[Tagging] Micro mapping traffic signals

Fernando Trebien fernando.trebien at gmail.com
Wed Aug 28 22:41:13 UTC 2013


That's right, even in the best case scenario (mapping them at their
actual locations and expressing their impact on roads using
relations), we'd still end up with approximated delays for routing
which may be completely unrelated to the resulting, emerging traffic
patterns. So mapping the lights at the intersection node, or just
before at each entrance, or counting them twice or even thrice, that
is all unlikely to have a significant impact on routing and just give
birth to new "special cases" where the new "heuristic" didn't work.

However, using clever tricks is still better than nothing. If those
tricks have some relation to the expected traffic patterns, the routes
will be more like that of Google or Apple more often. And hey, no need
for an Internet connection.

I had a link (but lost it) to a system that was collecting traffic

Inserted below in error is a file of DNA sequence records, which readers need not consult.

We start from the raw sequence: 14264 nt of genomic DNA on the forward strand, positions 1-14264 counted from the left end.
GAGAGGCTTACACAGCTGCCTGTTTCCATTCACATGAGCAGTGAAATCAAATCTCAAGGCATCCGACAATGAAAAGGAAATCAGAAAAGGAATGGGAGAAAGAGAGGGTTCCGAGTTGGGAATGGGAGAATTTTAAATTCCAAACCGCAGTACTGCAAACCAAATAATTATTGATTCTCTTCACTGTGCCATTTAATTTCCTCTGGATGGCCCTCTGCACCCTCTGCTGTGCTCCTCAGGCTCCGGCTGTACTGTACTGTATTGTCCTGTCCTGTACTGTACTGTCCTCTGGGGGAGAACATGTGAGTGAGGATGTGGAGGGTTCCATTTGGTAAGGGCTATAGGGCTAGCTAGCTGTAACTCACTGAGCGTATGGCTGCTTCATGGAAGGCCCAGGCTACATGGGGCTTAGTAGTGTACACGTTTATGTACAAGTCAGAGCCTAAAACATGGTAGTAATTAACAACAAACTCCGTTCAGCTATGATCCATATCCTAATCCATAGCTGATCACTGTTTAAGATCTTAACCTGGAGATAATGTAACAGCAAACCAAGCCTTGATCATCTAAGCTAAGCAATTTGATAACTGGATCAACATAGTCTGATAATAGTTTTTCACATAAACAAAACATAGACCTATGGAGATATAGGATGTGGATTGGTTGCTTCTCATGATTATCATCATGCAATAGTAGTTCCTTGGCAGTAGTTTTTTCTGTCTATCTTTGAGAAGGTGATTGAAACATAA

data and assigning it to the IDs of OSM's ways in its own local
database. I could only find about Transiki now, which has shut down
long ago.

On Wed, Aug 28, 2013 at 3:20 PM, Bryce Nesbitt <bryce2 at obviously.com> wrote:
> On Wed, Aug 28, 2013 at 7:57 AM, Fernando Trebien
> <fernando.trebien at gmail.com> wrote:
>>
>> However, routing would double count traffic lights in two-way roads
>> (as in Kytömaa's counting), though guessing the direction by proximity
>> to the intersection should be accurate here in about 99% of the cases,
>> as would be for stop signs.
>
>
> The double (or triple) count of traffic signals is something the routers
> need to model anyway.
> As has been pointed out, traffic engineering practice is to synchronize such
> lights.
> Even in places that deliberately mis-time signals to reduce flow,  three
> intersection length signals
> would be coordinated.
>
> We don't need to tag to the router!  The simple intersection node tagging is
> enough for good routing!
>
> (Google or Apple's routers have an advantage here: they don't have to count
> signals as they
> can count average travel time.)
>
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>



-- 
Fernando Trebien
+55 (51) 9962-5409

"The speed of computer chips doubles every 18 months." (Moore's law)
"The speed of software halves every 18 months." (Gates' law)



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